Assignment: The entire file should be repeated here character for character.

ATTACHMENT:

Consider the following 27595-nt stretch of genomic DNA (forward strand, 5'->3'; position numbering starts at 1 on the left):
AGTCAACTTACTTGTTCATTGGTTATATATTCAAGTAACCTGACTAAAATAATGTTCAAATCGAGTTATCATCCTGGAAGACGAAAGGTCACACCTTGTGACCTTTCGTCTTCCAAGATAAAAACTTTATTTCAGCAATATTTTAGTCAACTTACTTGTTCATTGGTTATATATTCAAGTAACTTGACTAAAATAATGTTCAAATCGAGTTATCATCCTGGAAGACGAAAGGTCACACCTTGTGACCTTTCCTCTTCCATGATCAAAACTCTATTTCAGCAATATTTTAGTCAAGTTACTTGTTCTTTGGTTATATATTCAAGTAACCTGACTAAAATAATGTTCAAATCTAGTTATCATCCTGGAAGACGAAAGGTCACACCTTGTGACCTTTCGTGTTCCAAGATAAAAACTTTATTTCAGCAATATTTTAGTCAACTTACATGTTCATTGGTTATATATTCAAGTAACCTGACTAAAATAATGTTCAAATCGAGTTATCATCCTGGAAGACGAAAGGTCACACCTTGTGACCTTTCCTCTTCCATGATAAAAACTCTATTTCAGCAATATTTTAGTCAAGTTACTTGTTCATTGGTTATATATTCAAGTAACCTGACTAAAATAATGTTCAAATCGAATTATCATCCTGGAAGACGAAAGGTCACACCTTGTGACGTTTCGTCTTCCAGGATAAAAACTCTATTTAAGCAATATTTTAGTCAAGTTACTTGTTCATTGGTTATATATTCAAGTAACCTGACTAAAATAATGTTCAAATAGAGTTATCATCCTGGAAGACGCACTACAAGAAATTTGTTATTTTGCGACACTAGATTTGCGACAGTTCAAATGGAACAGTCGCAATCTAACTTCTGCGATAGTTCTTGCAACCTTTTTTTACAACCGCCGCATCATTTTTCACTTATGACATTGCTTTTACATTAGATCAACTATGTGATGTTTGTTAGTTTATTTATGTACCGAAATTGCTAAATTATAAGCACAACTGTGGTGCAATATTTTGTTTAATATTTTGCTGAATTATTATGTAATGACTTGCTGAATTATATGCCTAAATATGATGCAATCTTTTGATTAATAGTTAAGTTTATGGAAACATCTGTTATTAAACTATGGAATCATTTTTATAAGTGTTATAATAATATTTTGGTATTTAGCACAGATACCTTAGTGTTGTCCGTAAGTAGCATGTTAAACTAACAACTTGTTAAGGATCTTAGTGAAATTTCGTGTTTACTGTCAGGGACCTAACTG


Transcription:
Consider the following 27595-nt stretch of genomic DNA (forward strand, 5'->3'; position numbering starts at 1 on the left):
AGTCAACTTACTTGTTCATTGGTTATATATTCAAGTAACCTGACTAAAATAATGTTCAAATCGAGTTATCATCCTGGAAGACGAAAGGTCACACCTTGTGACCTTTCGTCTTCCAAGATAAAAACTTTATTTCAGCAATATTTTAGTCAACTTACTTGTTCATTGGTTATATATTCAAGTAACTTGACTAAAATAATGTTCAAATCGAGTTATCATCCTGGAAGACGAAAGGTCACACCTTGTGACCTTTCCTCTTCCATGATCAAAACTCTATTTCAGCAATATTTTAGTCAAGTTACTTGTTCTTTGGTTATATATTCAAGTAACCTGACTAAAATAATGTTCAAATCTAGTTATCATCCTGGAAGACGAAAGGTCACACCTTGTGACCTTTCGTGTTCCAAGATAAAAACTTTATTTCAGCAATATTTTAGTCAACTTACATGTTCATTGGTTATATATTCAAGTAACCTGACTAAAATAATGTTCAAATCGAGTTATCATCCTGGAAGACGAAAGGTCACACCTTGTGACCTTTCCTCTTCCATGATAAAAACTCTATTTCAGCAATATTTTAGTCAAGTTACTTGTTCATTGGTTATATATTCAAGTAACCTGACTAAAATAATGTTCAAATCGAATTATCATCCTGGAAGACGAAAGGTCACACCTTGTGACGTTTCGTCTTCCAGGATAAAAACTCTATTTAAGCAATATTTTAGTCAAGTTACTTGTTCATTGGTTATATATTCAAGTAACCTGACTAAAATAATGTTCAAATAGAGTTATCATCCTGGAAGACGCACTACAAGAAATTTGTTATTTTGCGACACTAGATTTGCGACAGTTCAAATGGAACAGTCGCAATCTAACTTCTGCGATAGTTCTTGCAACCTTTTTTTACAACCGCCGCATCATTTTTCACTTATGACATTGCTTTTACATTAGATCAACTATGTGATGTTTGTTAGTTTATTTATGTACCGAAATTGCTAAATTATAAGCACAACTGTGGTGCAATATTTTGTTTAATATTTTGCTGAATTATTATGTAATGACTTGCTGAATTATATGCCTAAATATGATGCAATCTTTTGATTAATAGTTAAGTTTATGGAAACATCTGTTATTAAACTATGGAATCATTTTTATAAGTGTTATAATAATATTTTGGTATTTAGCACAGATACCTTAGTGTTGTCCGTAAGTAGCATGTTAAACTAACAACTTGTTAAGGATCTTAGTGAAATTTCGTGTTTACTGTCAGGGACCTAACTG